That’s one way to end up with just 60 points across three seasons and a shocking -106 goal differential.
Do: Be yourself, stick to your plan
When Inter Miami CF joined MLS in 2020, it went in big. (Too big, actually; see below.) Nashville took another route, signing quality but not flashy DPs Randall Leal and Hany Mukhtar, while using the massive amounts of General Allocation Money given to expansion clubs to pull future MLS Defender of the Year Walker Zimmerman from LAFC.
English manager Gary Smith built a robust side that didn’t create many chances — scoring just 24 goals in 23 regular season games — but didn’t leak goals either, as Nashville conceded only 22. The result? A club that exceeded expectations, lost just three times in the final 17 regular season games, won two playoff matches and took eventual MLS Cup champions Columbus Crew into extra-time before falling in the conference semifinals. In 2021, they did more of the same, tying an astonishing 18 matches, finishing third in the Eastern Conference and reaching the semifinals again.
Rarely pretty, always effective.
Don’t: Cheat the system
MLS rules are complex: from DPs, GAM and TAM to Allocation Order and Young Player Initiatives, there are all sorts of things that make it hard for even the most diehard fan to keep everything straight. A little wiggle room as general managers and technical staffs get up to speed is warranted, but just straight up being untruthful about salaries is obviously not allowed.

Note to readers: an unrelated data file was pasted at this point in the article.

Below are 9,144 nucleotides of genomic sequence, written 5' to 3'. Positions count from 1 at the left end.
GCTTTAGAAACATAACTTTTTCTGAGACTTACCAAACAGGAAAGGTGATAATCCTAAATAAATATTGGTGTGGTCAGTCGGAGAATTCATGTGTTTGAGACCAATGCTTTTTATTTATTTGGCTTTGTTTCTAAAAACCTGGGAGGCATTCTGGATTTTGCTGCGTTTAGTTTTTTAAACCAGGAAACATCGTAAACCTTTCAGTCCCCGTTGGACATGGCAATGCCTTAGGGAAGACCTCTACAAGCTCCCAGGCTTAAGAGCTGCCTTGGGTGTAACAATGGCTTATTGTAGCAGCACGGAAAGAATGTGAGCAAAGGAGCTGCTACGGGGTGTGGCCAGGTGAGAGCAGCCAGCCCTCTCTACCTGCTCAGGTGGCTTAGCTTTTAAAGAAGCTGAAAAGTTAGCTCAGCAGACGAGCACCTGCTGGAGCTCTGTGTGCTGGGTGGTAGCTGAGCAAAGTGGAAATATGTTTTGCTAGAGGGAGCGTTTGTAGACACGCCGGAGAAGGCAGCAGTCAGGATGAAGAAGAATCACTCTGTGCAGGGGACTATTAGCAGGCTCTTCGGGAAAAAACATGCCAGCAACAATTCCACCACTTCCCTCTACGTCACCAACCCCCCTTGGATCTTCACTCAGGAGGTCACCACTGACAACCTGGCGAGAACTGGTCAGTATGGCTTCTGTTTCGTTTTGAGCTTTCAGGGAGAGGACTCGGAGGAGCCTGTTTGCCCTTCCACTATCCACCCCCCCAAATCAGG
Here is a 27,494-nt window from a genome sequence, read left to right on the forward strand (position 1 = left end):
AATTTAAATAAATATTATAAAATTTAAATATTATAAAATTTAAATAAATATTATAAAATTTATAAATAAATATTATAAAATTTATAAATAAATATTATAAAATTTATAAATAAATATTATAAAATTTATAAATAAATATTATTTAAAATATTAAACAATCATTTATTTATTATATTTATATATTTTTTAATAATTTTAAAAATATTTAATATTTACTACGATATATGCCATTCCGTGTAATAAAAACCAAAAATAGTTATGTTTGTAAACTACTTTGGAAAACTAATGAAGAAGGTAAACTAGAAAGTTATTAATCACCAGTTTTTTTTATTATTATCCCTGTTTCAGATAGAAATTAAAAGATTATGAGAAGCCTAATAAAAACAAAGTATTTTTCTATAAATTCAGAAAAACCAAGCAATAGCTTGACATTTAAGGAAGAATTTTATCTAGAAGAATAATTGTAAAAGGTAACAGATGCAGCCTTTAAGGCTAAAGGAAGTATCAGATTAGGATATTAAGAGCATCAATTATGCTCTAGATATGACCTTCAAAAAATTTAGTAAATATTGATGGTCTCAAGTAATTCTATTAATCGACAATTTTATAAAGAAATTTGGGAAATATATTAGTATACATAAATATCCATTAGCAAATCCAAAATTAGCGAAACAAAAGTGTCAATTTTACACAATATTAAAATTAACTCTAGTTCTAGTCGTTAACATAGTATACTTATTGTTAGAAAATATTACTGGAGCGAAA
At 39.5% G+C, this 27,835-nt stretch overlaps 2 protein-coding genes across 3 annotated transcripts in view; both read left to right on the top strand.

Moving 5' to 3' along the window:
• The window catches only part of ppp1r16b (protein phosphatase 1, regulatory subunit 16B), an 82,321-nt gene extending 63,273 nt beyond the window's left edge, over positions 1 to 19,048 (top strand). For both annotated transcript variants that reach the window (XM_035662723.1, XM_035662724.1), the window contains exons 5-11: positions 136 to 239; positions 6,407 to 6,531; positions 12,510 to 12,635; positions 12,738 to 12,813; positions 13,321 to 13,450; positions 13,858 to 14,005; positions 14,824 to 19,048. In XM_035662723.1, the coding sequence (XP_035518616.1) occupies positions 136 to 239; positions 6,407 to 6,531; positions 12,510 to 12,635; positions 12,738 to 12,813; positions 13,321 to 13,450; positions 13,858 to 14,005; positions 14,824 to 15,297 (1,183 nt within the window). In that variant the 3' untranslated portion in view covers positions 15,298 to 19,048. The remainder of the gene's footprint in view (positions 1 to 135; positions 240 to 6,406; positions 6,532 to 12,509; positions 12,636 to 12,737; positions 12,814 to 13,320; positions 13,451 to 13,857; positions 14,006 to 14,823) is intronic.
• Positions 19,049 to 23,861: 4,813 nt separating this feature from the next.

That’s exactly what Inter Miami did with when reporting the salaries of Gonzalez Pirez, Blaise Matuidi, Andres Reyes, Nicolas Figal and Julian Carranza. When Miami got busted, MLS fined the club a record $2 million, while also reducing the amount of allocation dollars the team will receive in 2022 and 2023.
The Designated Player rule was initially conceived as a mechanism to get David Beckham into MLS. That’s one rule you would think Miami — co-owned by one David Beckham — shouldn’t break.
Do: Bring the star power in the right way
Two words: Matthew McConaughey. Yeah, Mr. Cool himself can be kind of annoying, but also, he got that crowd hyped.
Matthew McConaughey helps energize the crowd as he bangs bongo drums on the field during Austin FC’s first-ever home game.
Austin FC didn’t have a lot to celebrate in a ho-hum inaugural season, but it will always have those McConaughey memories at Q2 Stadium. The venue holds 20,500 fans; in 20 years, 200,000 Texans will claim they were at the opener. All right, all right, all right.
Don’t: Wait until the last minute to finalize your roster
« Right now, we’re screwed, » is not the sentiment one hopes to hear from one’s head coach two weeks before the start of the season. Yet that’s exactly what Charlotte FC manager Miguel Angel Ramirez offered when asked about the state of his team’s roster after a $6m deal to bring Granada winger Darwin Machis on a DP contract collapsed at the last minute.
Charlotte also missed out on securing the services of United States international Paul Arriola, who ended up with FC Dallas, and saw Poland winger Kamil Jozwiak of Derby County get hurt after verbally agreeing to terms.
Building a roster from scratch is hard, but it’s made harder if players are transferred out before the team ever plays a match — as was the case with Riley McGree joining Middlesbrough last month — but it should be possible to know who’s going to be on the field opening day well before kickoff.